But He Is Also

Excerpted from The Bicycle Rider in Beverly Hills, the autobiography of Armenian writer William Saroyan, © 1952:

It is necessary to remember and necessary to forget, but it is better for a writer to remember.  It is necessary for him to live purposely, which is to say to live and to remember having done so.  This is not easy to do.

First, it is not easy to live purposely– that is, consciously.

Second, it is not easy to remember, certainly not easy to remember accurately, for the unforgettable events of a man’s life are not necessarily more important than the insignificant events which do not seem to be remembered at all.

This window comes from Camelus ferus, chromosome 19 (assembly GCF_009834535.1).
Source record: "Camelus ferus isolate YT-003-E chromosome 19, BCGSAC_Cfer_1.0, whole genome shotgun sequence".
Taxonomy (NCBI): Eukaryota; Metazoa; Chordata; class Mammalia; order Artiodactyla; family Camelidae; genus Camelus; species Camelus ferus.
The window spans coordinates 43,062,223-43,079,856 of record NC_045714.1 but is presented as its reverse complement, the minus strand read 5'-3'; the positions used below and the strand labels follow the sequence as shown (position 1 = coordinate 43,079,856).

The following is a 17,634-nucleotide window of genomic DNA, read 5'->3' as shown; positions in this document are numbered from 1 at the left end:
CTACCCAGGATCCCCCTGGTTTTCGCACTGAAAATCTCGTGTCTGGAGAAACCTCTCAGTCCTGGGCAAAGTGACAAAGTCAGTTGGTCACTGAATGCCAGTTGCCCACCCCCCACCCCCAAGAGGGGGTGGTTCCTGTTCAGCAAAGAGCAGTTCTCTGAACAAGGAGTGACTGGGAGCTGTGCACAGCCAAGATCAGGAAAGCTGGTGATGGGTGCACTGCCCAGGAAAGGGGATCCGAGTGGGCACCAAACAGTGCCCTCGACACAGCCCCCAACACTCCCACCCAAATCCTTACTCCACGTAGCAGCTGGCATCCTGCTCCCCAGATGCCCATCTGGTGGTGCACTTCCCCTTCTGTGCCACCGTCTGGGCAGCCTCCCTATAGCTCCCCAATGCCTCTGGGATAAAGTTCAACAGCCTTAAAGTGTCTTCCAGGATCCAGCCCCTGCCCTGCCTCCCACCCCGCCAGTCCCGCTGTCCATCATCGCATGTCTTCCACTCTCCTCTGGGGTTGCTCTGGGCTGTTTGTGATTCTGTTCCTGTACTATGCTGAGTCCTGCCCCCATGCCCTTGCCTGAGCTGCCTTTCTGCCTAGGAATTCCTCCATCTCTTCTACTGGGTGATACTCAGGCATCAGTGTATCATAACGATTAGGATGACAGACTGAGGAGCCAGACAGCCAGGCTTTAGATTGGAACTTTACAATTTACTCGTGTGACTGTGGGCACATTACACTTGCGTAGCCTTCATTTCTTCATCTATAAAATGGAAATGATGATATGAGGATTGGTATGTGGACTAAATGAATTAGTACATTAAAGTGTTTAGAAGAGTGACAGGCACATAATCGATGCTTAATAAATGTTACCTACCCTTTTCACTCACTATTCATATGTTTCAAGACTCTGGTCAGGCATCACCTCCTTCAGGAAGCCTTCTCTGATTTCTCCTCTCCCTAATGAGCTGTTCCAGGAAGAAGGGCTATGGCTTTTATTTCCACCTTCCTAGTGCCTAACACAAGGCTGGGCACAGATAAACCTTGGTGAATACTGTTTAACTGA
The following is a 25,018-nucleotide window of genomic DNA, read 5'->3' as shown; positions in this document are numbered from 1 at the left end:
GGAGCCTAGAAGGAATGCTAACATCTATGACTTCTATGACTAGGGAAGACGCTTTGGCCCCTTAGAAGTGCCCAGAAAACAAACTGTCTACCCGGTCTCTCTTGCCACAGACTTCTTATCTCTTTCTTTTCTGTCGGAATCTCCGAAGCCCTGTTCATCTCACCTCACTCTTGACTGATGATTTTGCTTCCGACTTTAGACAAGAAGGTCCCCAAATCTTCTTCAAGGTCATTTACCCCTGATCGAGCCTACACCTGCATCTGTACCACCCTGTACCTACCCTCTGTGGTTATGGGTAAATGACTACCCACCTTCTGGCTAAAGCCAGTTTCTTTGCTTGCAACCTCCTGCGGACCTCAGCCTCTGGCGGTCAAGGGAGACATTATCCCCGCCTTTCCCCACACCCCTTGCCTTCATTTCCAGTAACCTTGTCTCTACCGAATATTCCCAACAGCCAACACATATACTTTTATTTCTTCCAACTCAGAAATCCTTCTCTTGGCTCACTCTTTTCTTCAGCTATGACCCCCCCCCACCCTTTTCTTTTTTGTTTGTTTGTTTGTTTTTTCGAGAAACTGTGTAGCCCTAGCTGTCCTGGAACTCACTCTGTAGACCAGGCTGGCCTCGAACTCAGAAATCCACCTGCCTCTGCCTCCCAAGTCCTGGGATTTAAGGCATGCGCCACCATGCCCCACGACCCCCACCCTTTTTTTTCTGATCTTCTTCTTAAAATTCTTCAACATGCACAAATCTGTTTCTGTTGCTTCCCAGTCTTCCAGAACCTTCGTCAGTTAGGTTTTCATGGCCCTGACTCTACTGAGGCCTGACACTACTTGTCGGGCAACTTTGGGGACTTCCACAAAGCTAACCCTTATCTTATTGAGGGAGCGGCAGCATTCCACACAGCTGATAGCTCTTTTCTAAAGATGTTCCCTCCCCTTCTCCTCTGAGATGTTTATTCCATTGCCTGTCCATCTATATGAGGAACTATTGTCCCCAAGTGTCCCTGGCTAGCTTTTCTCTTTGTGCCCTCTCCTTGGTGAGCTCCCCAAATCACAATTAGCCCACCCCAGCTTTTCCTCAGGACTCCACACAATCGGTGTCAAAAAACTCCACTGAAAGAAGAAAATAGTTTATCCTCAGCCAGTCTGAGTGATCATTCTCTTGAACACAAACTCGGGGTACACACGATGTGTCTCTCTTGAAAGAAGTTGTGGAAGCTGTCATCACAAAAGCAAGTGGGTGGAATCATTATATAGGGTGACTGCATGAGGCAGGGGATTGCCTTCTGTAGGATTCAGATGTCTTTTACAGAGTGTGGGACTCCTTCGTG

A man is his memories, but he is also the things he forgot.

I want to think about the things I may have forgotten.  I want to have a go at them because I have an idea they will help make known how I became who I am.  I cannot expect to be altogether successful in this.  I can only hope my luck will be good enough to make the effort worthwhile.

Nothing is ever entirely forgotten.  It is all there, and is stays there until a man is dead.  These things I forgot I forgot only temporarily.  I will now try to remember some of them.

My favorite poem is Things I Didn’t Know I Loved by Turkish writer Nazim Hikmet.  You can read it HERE.

I wonder if there is something culturally or spiritually about the people of that area that places importance on the things a person doesn’t know about themselves, of if this is just coincidence?

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